All-CMOS Solutions Make Splash in 802.11b Market

By Bob Liu

January 22, 2002

Semiconductor giant Broadcom, and Silicon Valley startup Marvell, are entering the WLAN chip market with a splash -- both claiming development of the industry's first all-CMOS solution, which would substantially lower fab production costs.

Despite their late entries into the chipset market for wireless local area networking (WLAN), two chip companies were hoping to make a big splash on Tuesday with the claims they have each independently developed the industry's first all-CMOS solution for chipsets based on the IEEE 802.11b standard (a.k.a. Wi-Fi).

Marvell on Tuesday announced the 88W8200 -- its baseband processor -- as well as the 88W8000, which the Sunnyvale, Calif.-based company claimed to be the industry's first true 802.11b single-chip radio design. But not to be outdone, Broadcom Corp., the Irvine, Calif.-based semiconductor giant, announced it has entered the WLAN chipset market with its BCM2051 2.4GHz direct-conversion RF radio and the BCM430x family of baseband processors. Both companies are claiming to have developed all-CMOS techniques for fab production -- which, in laymen's terms, means a digital process that substantially lower production costs.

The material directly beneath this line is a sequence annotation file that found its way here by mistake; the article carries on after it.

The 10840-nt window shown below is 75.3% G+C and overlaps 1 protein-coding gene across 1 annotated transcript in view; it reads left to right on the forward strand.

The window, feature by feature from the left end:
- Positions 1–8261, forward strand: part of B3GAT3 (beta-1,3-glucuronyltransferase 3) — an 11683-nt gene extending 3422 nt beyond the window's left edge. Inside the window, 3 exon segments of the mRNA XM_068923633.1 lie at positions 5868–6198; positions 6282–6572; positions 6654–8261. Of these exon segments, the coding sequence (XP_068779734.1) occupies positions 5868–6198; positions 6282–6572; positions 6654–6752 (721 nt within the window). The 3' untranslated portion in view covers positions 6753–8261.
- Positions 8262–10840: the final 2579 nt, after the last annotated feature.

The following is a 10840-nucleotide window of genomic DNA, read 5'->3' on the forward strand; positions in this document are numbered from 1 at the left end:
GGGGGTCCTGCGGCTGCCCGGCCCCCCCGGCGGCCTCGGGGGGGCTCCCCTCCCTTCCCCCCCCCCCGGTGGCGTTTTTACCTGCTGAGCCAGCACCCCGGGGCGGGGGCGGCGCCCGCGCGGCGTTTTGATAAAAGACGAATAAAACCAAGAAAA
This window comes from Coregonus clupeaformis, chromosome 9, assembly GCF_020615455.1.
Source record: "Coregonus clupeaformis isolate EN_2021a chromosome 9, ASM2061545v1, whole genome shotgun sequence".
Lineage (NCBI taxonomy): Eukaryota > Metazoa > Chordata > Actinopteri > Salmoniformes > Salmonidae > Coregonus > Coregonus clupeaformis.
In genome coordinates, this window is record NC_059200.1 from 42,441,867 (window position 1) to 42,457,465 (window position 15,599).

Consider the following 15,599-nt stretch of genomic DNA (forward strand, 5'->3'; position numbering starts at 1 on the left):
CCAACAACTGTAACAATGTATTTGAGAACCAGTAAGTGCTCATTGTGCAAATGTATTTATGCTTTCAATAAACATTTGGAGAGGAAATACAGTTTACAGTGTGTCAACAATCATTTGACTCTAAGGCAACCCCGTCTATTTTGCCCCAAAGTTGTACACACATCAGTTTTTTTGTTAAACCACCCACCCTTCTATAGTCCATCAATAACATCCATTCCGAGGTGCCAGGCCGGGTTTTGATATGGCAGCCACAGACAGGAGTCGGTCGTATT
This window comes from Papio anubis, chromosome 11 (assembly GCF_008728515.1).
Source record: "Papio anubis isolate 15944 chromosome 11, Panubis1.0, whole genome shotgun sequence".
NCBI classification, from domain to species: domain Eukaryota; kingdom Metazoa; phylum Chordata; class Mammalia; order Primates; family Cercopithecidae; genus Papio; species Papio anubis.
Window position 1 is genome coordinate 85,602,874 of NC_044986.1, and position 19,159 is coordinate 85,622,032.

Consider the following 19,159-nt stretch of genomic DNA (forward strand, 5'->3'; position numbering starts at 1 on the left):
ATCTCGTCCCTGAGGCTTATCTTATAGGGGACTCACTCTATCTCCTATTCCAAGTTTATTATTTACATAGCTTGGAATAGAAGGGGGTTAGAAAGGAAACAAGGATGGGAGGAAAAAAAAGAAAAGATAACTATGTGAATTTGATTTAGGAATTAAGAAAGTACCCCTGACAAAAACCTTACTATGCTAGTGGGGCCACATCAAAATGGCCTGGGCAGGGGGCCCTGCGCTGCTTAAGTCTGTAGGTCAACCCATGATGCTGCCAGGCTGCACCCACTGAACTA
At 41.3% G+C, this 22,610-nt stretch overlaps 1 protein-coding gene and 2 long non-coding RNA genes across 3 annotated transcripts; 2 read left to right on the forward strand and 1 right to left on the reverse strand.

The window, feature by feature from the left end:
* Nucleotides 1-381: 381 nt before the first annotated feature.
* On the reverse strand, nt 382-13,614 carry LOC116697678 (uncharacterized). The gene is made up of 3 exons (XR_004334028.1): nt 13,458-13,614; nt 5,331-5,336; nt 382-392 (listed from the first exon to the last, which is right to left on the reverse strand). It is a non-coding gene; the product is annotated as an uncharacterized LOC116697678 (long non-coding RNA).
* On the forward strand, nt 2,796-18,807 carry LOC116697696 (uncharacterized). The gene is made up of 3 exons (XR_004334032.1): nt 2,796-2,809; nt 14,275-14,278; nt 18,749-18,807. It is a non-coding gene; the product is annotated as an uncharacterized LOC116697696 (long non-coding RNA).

While companies like Atheros Communications have already staked claims on all-CMOS solutions for the 802.11a market, existing 802.11b chipmakers like Intersil, Texas Instruments and Agere have generally relied on an analog fab production method known as Silicon-Germanium (SiGe) (pronounced "Siggy") to mass produce the radio (RF) portion of their chipsets. (Another analog technique called Gallium Arsenide (GaAS) is used to produce the power amplifier (PA) portion of the chipset but that's neither here nor there.)

"We see this as being an incredibly important milestone," Gary Smerdon, Marvell's vice president of Marketing for the Communications Business Group, told InternetNews.com. "Implementing RF circuits in CMOS has been a focus of industry and university research for the past decade."

Still, that hasn't stopped chipmakers like Intersil from arguing against CMOS RF production. While it's true that CMOS simplifies mass production by creating "fab-portability" (meaning you can then take the manufacturing process to any fab production plant around the world), the technique is still difficult to perfect and does increase the risk of lower quality fab output.

However most analysts still generally agree that CMOS represents the zenith for silicon fab production. For example, the MAC/baseband portion of a two-chip solution is mostly done in CMOS. And Intersil and other 802.11b players hope to make their own CMOS announcements later in the future.

"There is a downside with CMOS but, once you perfect the process, you should be able to get lower costs," said Navin Sabharwal, vice president of Residential & Networking Technologies at Allied Business Intelligence.

Yet while both companies generally agreed on the importance of CMOS fab production, each was quick to point out their respective superior characteristics. Broadcom explained that its BCM2051 is a direct-conversion CMOS IC, which essentially streamlines the chip by combining two functions into one.

Meanwhile, Marvell said its product is newsworthy because they have integrated the PA into the CMOS process to create a true single-chip CMOS solution.



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